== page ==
If you’re one of the 100 million Americans living with diabetes or prediabetes, you have an increased risk of developing diabetic eye diseases. Leslie Weil, MD, a board-certified ophthalmologist, diagnoses and treats diabetic eye diseases, including retinopathy and macular edema, at Weil Eye Care Medical Center in San Carlos, California. Regular eye exams are critical to early diagnosis and treatment, which could save your sight. Call Weil Eye Care Medical Center or schedule a consultation online today.
Diabetes is a group of diseases that interfere with the way your body converts glucose into energy.
When left untreated, elevated blood sugar levels cause damage throughout your body, including the small blood vessels in your eyes.
This leads to diabetic eye disease that can damage your vision and potentially lead to blindness, such as:
Diabetic retinopathy occurs when you have abnormal blood vessel growth in your retina. Your retina is the part of your eye that holds the light-sensitive nerve cells that send signals to your brain, allowing you to see.
The abnormal blood vessels leak blood and other fluid into your retina, and this causes scarring. The damage occurs gradually, but over time can lead to retinal detachment and blindness.
Diabetic macular edema occurs when fluid builds up in your retina and cause swelling. Your macula is the part of your retina that provides your central vision. When your macula is damaged, you can experience vision loss and eventually blindness.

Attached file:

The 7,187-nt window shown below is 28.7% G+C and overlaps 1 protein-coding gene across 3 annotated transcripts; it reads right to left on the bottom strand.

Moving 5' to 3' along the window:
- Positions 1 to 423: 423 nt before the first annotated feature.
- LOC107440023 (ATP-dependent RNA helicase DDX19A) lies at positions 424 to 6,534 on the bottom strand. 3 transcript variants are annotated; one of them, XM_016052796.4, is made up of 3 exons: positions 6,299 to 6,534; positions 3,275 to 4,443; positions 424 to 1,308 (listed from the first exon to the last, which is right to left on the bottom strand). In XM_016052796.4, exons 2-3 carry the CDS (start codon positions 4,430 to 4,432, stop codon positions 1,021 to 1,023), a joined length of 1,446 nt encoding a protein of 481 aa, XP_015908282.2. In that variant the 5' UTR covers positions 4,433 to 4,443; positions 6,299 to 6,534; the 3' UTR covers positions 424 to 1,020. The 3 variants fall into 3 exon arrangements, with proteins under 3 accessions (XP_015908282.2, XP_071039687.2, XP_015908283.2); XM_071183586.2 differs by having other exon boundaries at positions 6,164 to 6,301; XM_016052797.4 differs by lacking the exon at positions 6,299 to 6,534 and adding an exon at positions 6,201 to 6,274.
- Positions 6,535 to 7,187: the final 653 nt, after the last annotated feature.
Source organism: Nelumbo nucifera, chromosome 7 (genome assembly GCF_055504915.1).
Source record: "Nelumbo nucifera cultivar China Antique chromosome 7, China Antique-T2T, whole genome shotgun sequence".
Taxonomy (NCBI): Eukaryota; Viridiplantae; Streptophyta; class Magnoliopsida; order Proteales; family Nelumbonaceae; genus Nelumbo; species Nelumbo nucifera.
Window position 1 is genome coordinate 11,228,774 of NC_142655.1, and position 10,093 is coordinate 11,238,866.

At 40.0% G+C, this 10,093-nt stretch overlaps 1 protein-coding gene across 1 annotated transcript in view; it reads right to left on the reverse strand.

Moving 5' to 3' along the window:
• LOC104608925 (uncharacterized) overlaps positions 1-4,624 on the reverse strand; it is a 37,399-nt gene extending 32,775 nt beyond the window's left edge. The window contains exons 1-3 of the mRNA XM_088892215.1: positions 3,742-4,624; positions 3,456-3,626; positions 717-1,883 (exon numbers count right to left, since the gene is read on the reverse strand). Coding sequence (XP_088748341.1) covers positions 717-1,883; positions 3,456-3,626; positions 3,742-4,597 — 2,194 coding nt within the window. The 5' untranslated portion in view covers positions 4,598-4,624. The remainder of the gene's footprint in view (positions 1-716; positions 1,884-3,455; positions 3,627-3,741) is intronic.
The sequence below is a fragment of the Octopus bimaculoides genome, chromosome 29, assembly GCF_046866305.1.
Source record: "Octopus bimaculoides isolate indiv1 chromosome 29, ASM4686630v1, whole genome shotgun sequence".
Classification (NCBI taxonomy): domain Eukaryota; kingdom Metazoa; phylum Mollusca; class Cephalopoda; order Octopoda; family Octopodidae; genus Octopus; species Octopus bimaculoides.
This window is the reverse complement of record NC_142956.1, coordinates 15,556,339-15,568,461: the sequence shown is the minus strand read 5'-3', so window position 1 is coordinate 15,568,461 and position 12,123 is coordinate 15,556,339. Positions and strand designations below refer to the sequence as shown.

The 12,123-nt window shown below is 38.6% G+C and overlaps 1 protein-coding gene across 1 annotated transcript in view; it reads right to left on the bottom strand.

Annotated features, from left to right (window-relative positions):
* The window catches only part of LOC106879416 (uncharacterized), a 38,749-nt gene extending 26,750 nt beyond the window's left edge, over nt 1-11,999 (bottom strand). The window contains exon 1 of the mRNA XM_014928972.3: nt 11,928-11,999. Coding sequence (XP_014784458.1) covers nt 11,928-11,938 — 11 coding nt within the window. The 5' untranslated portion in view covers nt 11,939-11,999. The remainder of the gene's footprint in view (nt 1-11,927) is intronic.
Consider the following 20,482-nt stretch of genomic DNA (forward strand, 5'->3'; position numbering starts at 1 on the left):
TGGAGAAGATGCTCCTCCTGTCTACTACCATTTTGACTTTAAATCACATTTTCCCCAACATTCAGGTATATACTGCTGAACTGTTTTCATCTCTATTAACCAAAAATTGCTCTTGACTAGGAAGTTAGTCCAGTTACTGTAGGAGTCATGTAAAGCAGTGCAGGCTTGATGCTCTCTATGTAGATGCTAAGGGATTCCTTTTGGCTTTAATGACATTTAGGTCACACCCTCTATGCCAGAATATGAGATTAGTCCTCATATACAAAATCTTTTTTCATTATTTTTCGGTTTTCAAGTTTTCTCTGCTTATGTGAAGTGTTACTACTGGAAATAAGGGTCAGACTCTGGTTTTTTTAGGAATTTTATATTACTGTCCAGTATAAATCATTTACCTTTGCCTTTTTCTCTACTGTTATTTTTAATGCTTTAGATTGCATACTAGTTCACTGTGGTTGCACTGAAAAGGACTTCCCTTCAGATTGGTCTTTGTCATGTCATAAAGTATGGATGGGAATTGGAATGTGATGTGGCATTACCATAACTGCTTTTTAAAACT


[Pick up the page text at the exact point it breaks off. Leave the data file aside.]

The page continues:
Diabetes also increases your risk of glaucoma and cataracts.
If you have diabetes, you should have annual comprehensive eye exams with an ophthalmologist like Dr. Weil. During your exam, she conducts special tests and retinal screenings to check for signs of diabetes-related eye disease.
Diabetic eye disease develops gradually, so you might not notice symptoms in the early stages of the disease.
Routine eye exams are the best way to monitor your eye health and get the treatment you need before you have irreversible vision loss.
Dr. Weil offers customized treatment plans for diabetic eye disease. Depending on your condition, she may advise monitoring the condition if it is not high risk for vision loss. If your condition may be high risk, then Dr. Weil will refer you to a retina subspecialist for treatment which may include anti-VEGF (Vascular Endothelial Growth Factor) medication and/or laser treatment.
You should also take steps to control your diabetes and regulate your glucose levels, as well as your blood pressure and cholesterol levels if you have hypertension and/or elevated cholesterol. When your diabetes is under control, your risk of diabetic eye disease lessens.
If you have diabetes and are looking for an expert ophthalmologist to monitor your eye health and provide customized care, call Weil Eye Care Medical Center or make an appointment online today.